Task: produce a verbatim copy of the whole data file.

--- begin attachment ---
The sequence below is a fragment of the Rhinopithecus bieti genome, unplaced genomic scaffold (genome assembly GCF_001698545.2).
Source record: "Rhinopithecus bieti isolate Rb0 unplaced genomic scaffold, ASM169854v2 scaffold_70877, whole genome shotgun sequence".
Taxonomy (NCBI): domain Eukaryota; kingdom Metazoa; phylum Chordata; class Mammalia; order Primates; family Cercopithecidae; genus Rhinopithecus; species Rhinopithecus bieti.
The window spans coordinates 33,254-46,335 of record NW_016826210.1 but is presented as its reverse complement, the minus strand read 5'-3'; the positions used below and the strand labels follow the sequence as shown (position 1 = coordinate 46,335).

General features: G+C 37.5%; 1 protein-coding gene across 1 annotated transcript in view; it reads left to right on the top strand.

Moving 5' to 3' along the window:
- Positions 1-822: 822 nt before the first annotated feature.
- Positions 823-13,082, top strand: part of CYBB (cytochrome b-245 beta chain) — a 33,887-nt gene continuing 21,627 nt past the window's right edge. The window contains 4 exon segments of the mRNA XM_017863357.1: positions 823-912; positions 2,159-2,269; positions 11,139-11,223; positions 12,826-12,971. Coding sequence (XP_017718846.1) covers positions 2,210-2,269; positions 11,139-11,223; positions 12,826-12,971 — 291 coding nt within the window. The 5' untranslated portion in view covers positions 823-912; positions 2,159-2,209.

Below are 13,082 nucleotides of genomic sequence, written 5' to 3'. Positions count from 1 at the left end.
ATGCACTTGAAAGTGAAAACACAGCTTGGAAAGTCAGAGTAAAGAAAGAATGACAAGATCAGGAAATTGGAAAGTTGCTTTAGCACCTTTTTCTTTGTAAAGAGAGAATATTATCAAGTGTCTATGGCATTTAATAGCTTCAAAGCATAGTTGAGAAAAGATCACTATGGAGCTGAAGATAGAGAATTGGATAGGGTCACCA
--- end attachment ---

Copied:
The sequence below is a fragment of the Rhinopithecus bieti genome, unplaced genomic scaffold (genome assembly GCF_001698545.2).
Source record: "Rhinopithecus bieti isolate Rb0 unplaced genomic scaffold, ASM169854v2 scaffold_70877, whole genome shotgun sequence".
Taxonomy (NCBI): domain Eukaryota; kingdom Metazoa; phylum Chordata; class Mammalia; order Primates; family Cercopithecidae; genus Rhinopithecus; species Rhinopithecus bieti.
The window spans coordinates 33,254-46,335 of record NW_016826210.1 but is presented as its reverse complement, the minus strand read 5'-3'; the positions used below and the strand labels follow the sequence as shown (position 1 = coordinate 46,335).

General features: G+C 37.5%; 1 protein-coding gene across 1 annotated transcript in view; it reads left to right on the top strand.

Moving 5' to 3' along the window:
- Positions 1-822: 822 nt before the first annotated feature.
- Positions 823-13,082, top strand: part of CYBB (cytochrome b-245 beta chain) — a 33,887-nt gene continuing 21,627 nt past the window's right edge. The window contains 4 exon segments of the mRNA XM_017863357.1: positions 823-912; positions 2,159-2,269; positions 11,139-11,223; positions 12,826-12,971. Coding sequence (XP_017718846.1) covers positions 2,210-2,269; positions 11,139-11,223; positions 12,826-12,971 — 291 coding nt within the window. The 5' untranslated portion in view covers positions 823-912; positions 2,159-2,209.

Below are 13,082 nucleotides of genomic sequence, written 5' to 3'. Positions count from 1 at the left end.
ATGCACTTGAAAGTGAAAACACAGCTTGGAAAGTCAGAGTAAAGAAAGAATGACAAGATCAGGAAATTGGAAAGTTGCTTTAGCACCTTTTTCTTTGTAAAGAGAGAATATTATCAAGTGTCTATGGCATTTAATAGCTTCAAAGCATAGTTGAGAAAAGATCACTATGGAGCTGAAGATAGAGAATTGGATAGGGTCACCA